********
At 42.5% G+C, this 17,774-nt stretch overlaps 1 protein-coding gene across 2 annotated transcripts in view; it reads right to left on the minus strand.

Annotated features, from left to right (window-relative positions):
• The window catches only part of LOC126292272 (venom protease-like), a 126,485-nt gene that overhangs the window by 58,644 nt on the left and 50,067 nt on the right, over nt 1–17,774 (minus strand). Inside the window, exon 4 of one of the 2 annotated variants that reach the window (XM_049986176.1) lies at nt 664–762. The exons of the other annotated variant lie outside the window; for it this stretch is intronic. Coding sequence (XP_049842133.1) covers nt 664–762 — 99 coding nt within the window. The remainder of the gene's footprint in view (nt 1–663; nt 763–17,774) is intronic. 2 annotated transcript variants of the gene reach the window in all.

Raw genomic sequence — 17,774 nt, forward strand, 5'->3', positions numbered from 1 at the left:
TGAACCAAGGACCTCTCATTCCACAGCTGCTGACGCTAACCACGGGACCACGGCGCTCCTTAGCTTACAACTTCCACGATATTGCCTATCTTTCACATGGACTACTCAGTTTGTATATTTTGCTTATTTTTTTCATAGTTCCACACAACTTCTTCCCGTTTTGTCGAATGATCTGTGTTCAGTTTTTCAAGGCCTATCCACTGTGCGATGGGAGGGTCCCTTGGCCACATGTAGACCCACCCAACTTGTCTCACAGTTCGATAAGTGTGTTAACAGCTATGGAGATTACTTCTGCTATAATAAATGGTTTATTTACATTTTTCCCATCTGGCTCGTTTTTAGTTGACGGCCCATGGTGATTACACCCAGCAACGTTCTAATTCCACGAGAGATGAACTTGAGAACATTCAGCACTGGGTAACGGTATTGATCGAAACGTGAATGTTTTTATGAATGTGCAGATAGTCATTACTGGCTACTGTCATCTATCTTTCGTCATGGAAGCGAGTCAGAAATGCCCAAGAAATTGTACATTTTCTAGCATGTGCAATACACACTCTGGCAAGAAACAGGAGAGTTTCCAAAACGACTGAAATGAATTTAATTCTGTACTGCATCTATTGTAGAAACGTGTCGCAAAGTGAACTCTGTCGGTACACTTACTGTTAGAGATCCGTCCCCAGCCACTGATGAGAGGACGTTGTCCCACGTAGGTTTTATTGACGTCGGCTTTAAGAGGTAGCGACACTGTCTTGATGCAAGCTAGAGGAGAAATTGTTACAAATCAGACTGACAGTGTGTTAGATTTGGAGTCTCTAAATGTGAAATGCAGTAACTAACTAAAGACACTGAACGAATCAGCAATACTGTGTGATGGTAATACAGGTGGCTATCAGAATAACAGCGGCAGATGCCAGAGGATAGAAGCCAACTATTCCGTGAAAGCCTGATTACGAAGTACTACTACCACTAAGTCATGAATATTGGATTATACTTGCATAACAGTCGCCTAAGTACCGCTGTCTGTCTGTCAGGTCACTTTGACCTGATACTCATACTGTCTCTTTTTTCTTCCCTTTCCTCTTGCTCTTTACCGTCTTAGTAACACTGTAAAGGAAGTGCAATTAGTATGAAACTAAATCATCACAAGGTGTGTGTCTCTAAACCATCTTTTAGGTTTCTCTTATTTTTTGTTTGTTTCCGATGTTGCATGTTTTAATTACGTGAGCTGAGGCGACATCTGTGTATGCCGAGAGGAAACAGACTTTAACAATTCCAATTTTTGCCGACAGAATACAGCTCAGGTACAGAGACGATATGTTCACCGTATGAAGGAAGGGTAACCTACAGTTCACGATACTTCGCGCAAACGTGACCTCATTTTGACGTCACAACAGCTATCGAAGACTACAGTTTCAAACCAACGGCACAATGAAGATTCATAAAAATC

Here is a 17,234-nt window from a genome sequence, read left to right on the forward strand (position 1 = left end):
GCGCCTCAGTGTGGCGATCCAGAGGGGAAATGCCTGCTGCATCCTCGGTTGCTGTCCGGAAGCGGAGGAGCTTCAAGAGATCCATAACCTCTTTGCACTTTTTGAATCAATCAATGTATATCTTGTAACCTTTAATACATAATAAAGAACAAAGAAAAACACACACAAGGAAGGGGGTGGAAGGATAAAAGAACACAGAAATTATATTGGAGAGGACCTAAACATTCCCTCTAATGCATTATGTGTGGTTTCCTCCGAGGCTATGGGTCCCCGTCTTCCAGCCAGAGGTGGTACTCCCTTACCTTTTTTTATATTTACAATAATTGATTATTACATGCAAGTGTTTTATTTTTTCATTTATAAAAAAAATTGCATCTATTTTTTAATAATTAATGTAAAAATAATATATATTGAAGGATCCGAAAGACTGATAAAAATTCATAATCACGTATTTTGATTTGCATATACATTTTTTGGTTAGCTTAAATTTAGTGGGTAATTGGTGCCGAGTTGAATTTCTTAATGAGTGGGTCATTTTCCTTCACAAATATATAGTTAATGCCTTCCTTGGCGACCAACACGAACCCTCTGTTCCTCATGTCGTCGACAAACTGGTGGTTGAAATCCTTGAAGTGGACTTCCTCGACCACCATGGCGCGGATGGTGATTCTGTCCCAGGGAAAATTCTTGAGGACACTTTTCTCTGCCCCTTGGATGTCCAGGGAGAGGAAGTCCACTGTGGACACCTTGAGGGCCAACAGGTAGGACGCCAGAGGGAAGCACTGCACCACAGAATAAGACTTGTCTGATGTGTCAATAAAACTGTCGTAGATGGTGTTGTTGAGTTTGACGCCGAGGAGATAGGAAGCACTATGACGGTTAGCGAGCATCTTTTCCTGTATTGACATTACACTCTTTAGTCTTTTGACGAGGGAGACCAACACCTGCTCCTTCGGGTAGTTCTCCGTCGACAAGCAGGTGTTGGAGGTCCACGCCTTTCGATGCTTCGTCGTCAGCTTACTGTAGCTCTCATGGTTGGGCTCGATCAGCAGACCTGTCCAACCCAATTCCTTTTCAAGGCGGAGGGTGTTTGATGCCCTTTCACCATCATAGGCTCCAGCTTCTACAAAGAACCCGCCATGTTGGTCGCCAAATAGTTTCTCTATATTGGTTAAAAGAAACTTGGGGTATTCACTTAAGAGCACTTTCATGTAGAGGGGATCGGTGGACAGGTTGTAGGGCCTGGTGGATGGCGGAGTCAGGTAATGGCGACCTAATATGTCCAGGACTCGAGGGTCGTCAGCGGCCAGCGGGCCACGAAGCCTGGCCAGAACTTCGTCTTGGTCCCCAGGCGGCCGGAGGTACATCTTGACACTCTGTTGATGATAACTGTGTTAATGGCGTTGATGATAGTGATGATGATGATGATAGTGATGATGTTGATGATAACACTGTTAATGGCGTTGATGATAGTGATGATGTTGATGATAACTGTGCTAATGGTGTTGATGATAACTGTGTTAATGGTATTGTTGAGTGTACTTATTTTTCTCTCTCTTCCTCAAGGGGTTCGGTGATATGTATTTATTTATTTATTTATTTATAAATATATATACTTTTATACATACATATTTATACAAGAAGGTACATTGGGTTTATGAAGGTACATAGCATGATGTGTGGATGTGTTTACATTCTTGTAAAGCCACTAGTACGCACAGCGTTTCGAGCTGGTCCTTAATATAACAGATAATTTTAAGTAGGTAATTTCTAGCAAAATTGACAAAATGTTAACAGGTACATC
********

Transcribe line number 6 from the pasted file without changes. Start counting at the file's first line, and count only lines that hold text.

Here is a 17,234-nt window from a genome sequence, read left to right on the forward strand (position 1 = left end):